1. Dutch ovens are versatile. Use them to bake cakes and casseroles, biscuits and beef, main dishes and desserts. Basically, anything that will fit into the kettle you can cook as if it was placed in your own kitchen oven at home. You can even invert the lid to use that as a frying pan. The cast iron heats evenly and retains that heat.
2. Cook anywhere. You can use Dutch ovens in your kitchen at home. During power outages, you can cook with them in your fireplace. Outside, you can cook with them over charcoal or wood coals — anywhere you can build a fire. You can suspend them over fire or place them on a grill, but most of the time you’ll be placing them directly into the coals.
3. Properly cared for, these cast iron kettles will be around for your great grandchildren to prepare their venison
stew and turkey chili recipes. They’re the same type the pioneers brought with them as they traveled west. They have been around for hundreds of years and were often handed down as family heirlooms from one generation to the next.
4. Cleanup in the field is easy. The more you cook with a Dutch oven, the more your greasy gravy sinks into the porous cast iron and “seasons” it, helping to give it a dark, protective non-stick surface. When you’re done cooking, simply wipe and rinse away any food particles. When the kettle’s dry, apply a thin coating of vegetable oil to keep it from rusting. There’s no need to worry about germs. All of the little bugs will be killed the next
time you heat your kettle.
5. There’s a size to fit every need. The 12-inch, six-quart Dutch oven is the most common. But they come in many sizes larger and smaller. It’s often nice to have different sizes on hand to suit all of your cooking needs.
6. Double-Decker Dutch. You can cook with two Dutch ovens stacked one on top of the other, allowing you to use fewer coals. Prepare your main dish in one and your dessert in the other. Because they retain heat so well, your dessert will still be warm when you’re ready for it.
Once you’re familiar with the basics of Dutch oven cooking, you’re limited only by your imagination when it comes to easily-prepared meals outdoors. Here are a couple of recipes to get you started:
Chicken, Rice and Vegetables
3 cups white rice
3 cups water
3 cans cream of chicken soup
1 frozen 1-lb package of mixed vegetables Five to six chicken boneless chicken breasts
1½ lbs of shredded cheese Seasonings (Old Bay or other) to taste
Procedure: Place water, rice, soup, vegetables in bottom of 12-inch Dutch oven. Arrange chicken on top. Sprinkle seasonings on chicken. Bake at 350 degrees for 45 minutes. Sprinkle cheese on top and cook for an additional 15 minutes or until cheese is melted.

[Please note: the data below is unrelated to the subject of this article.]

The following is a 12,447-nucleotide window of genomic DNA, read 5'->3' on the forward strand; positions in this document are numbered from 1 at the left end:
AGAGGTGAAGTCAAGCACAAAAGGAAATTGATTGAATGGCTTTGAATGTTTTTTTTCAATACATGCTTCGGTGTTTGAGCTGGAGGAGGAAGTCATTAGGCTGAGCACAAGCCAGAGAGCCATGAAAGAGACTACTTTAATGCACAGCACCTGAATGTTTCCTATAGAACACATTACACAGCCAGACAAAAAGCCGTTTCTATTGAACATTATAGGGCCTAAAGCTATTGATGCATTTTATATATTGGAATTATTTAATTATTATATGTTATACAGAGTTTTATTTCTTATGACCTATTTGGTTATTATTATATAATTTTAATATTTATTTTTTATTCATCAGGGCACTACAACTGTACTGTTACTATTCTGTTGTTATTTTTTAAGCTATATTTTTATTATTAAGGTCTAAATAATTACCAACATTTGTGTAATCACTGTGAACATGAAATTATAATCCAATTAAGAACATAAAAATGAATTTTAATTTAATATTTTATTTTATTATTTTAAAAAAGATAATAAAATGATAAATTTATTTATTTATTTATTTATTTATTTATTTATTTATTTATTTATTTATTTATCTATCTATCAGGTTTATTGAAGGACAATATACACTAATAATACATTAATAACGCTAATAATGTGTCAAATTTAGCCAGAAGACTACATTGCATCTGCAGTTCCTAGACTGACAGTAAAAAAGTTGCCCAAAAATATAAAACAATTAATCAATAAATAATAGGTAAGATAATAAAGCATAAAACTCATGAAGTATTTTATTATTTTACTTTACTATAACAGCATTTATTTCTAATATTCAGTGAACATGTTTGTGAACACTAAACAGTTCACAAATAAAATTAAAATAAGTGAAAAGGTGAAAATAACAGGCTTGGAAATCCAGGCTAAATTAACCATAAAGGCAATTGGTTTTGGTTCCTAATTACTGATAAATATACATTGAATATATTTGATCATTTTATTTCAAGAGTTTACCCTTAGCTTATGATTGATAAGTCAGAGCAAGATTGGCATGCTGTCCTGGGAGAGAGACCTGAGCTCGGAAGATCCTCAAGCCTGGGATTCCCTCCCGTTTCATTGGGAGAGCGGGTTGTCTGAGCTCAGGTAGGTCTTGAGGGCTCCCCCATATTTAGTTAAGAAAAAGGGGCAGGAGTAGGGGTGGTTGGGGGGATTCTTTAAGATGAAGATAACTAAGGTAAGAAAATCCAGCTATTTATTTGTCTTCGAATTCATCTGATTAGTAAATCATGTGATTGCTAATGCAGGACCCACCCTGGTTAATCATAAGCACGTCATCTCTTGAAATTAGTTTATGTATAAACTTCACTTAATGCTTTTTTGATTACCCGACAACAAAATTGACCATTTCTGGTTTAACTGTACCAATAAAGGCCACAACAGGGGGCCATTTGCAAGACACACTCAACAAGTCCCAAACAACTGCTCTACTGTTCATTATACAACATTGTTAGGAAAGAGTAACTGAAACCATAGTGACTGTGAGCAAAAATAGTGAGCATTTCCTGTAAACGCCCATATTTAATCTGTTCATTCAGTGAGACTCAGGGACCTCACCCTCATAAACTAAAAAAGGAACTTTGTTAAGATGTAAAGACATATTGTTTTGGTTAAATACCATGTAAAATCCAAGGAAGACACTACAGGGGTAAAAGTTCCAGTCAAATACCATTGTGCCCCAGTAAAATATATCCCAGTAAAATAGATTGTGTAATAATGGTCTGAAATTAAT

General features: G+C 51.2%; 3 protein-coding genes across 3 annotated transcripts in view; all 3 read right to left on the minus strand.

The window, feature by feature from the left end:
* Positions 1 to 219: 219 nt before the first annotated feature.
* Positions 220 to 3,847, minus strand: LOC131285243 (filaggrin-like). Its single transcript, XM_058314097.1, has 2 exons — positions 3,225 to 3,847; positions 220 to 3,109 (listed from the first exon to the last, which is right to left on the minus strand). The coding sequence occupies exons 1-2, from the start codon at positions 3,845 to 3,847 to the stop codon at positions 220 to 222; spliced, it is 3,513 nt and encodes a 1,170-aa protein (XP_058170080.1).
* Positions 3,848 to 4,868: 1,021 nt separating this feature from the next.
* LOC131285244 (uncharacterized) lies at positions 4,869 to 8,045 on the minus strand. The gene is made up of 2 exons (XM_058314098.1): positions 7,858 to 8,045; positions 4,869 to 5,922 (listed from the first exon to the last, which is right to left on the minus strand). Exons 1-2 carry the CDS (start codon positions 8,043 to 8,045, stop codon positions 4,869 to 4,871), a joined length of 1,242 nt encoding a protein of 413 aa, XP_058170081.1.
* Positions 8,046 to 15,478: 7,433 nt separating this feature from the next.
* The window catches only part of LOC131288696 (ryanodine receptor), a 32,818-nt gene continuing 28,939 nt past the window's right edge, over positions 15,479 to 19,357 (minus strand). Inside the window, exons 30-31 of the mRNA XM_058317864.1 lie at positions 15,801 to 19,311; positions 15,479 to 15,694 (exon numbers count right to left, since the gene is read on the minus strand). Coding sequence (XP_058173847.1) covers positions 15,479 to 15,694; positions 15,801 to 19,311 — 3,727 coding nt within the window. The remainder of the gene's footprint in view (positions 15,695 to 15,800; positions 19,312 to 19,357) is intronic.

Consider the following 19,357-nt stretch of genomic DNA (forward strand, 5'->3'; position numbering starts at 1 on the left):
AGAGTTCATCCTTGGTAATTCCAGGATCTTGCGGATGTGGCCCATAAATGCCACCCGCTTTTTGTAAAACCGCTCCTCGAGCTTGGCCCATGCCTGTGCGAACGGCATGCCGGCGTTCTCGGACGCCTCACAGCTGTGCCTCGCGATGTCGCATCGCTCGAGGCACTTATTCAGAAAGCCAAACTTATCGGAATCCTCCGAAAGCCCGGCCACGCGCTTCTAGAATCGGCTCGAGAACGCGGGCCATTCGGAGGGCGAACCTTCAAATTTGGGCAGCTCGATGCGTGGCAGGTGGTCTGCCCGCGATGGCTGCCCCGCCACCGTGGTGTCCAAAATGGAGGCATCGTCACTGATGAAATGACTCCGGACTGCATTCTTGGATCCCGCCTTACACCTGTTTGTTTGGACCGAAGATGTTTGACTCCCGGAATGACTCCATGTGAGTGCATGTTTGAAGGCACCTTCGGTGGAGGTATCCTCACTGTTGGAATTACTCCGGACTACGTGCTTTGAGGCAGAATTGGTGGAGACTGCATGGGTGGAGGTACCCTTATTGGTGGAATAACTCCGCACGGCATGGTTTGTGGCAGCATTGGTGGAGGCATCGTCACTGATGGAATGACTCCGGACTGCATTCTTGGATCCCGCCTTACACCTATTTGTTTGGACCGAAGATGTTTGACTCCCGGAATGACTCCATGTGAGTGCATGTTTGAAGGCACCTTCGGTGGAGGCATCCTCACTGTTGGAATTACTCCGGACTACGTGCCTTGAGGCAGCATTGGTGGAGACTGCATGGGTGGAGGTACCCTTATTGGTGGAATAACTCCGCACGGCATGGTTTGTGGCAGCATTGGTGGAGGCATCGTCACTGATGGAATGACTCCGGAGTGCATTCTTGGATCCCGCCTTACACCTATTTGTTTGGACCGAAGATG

Strawberry Rhubarb Cobbler
4 cups sliced fresh strawberries
3 cups sliced fresh rhubarb
½ cup quick tapioca
2 cups sugar
1 yellow cake mix
Procedure: Mix strawberries, rhubarb, tapioca and sugar in a bowl. Let stand in refrigerator for several hours. Pour into 12-inch Dutch oven. Sprinkle dry cake mix evenly over top. Bake at 350 degrees for 45 minutes to 1 hour until cake mix appears to be cooked.
“Never pour cold water into a hot oven.”
CAKE PANS AND COOLING RACKS
Although you can cook any foods directly in your oven, sometimes it’s good to use a separate pan placed inside the oven. You can place a round cooling tray normally used for pies in the bottom of your oven. For a 12-inch oven, use a nine-inch round cake pan placed on top of that tray.
Cooking your food inside a cake pan within your oven is a good idea when baking cakes and biscuits or when you don’t want to worry about cleaning the oven afterward. When your food is done, simply use a pan lifter to lift the cake pan out. The inside of your oven should still be clean.
CAST IRON MAINTENANCE
To protect your Dutch oven’s seasoning, which provides its non-stick surface and some protection against rust, never scrub your oven with a metal scouring pad or steel wool the way you would a stainless steel pot. Heat water in your oven to loosen any food that’s sticking and use a thin plastic scraper if necessary.
Never pour cold water into a hot oven. Acidic foods, such as tomato sauce and baked beans, tend to deteriorate the oven’s seasoning, so after using your oven to prepare such foods, you might have to re-season it. Thankfully, this is an easy process. To re-season your oven, coat it inside and out with a thin coat of vegetable shortening, such as Crisco. Don’t use too much because you don’t want it to catch fire. Bake your oven on a rack for about an hour and your seasoning will be restored.
The easiest way to get started in Dutch oven cooking is to purchase cast iron ovens that have already been seasoned. Here are some good choices:
Camp Chef campchef.com
Old Mountain oldmountainllc.com
Bayou Classic thebayou.com
Editor’s note: A version of this article first appeared in the October 2015 print issue of American Survival Guide.